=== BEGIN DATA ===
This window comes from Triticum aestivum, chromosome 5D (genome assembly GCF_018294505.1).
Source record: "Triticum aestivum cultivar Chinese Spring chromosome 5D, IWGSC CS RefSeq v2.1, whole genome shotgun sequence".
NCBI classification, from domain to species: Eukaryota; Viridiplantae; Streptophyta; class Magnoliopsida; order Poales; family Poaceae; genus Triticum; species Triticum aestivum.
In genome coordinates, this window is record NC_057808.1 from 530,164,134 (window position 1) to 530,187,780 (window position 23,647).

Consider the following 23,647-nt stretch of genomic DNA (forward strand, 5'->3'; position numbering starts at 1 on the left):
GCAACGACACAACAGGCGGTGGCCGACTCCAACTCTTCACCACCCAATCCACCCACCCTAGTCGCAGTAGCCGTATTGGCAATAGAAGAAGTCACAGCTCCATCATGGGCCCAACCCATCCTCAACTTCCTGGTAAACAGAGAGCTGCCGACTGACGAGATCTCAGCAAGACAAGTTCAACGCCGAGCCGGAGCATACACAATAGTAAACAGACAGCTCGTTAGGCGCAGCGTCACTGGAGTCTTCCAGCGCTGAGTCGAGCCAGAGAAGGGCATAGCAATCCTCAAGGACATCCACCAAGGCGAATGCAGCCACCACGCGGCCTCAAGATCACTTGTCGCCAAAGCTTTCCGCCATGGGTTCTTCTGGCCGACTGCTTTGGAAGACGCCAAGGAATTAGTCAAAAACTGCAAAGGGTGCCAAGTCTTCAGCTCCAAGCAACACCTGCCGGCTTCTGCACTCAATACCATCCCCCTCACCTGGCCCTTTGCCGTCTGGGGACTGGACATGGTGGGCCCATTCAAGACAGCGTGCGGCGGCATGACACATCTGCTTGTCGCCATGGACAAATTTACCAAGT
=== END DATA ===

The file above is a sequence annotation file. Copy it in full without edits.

This window comes from Triticum aestivum, chromosome 5D (genome assembly GCF_018294505.1).
Source record: "Triticum aestivum cultivar Chinese Spring chromosome 5D, IWGSC CS RefSeq v2.1, whole genome shotgun sequence".
NCBI classification, from domain to species: Eukaryota; Viridiplantae; Streptophyta; class Magnoliopsida; order Poales; family Poaceae; genus Triticum; species Triticum aestivum.
In genome coordinates, this window is record NC_057808.1 from 530,164,134 (window position 1) to 530,187,780 (window position 23,647).

Consider the following 23,647-nt stretch of genomic DNA (forward strand, 5'->3'; position numbering starts at 1 on the left):
GCAACGACACAACAGGCGGTGGCCGACTCCAACTCTTCACCACCCAATCCACCCACCCTAGTCGCAGTAGCCGTATTGGCAATAGAAGAAGTCACAGCTCCATCATGGGCCCAACCCATCCTCAACTTCCTGGTAAACAGAGAGCTGCCGACTGACGAGATCTCAGCAAGACAAGTTCAACGCCGAGCCGGAGCATACACAATAGTAAACAGACAGCTCGTTAGGCGCAGCGTCACTGGAGTCTTCCAGCGCTGAGTCGAGCCAGAGAAGGGCATAGCAATCCTCAAGGACATCCACCAAGGCGAATGCAGCCACCACGCGGCCTCAAGATCACTTGTCGCCAAAGCTTTCCGCCATGGGTTCTTCTGGCCGACTGCTTTGGAAGACGCCAAGGAATTAGTCAAAAACTGCAAAGGGTGCCAAGTCTTCAGCTCCAAGCAACACCTGCCGGCTTCTGCACTCAATACCATCCCCCTCACCTGGCCCTTTGCCGTCTGGGGACTGGACATGGTGGGCCCATTCAAGACAGCGTGCGGCGGCATGACACATCTGCTTGTCGCCATGGACAAATTTACCAAGT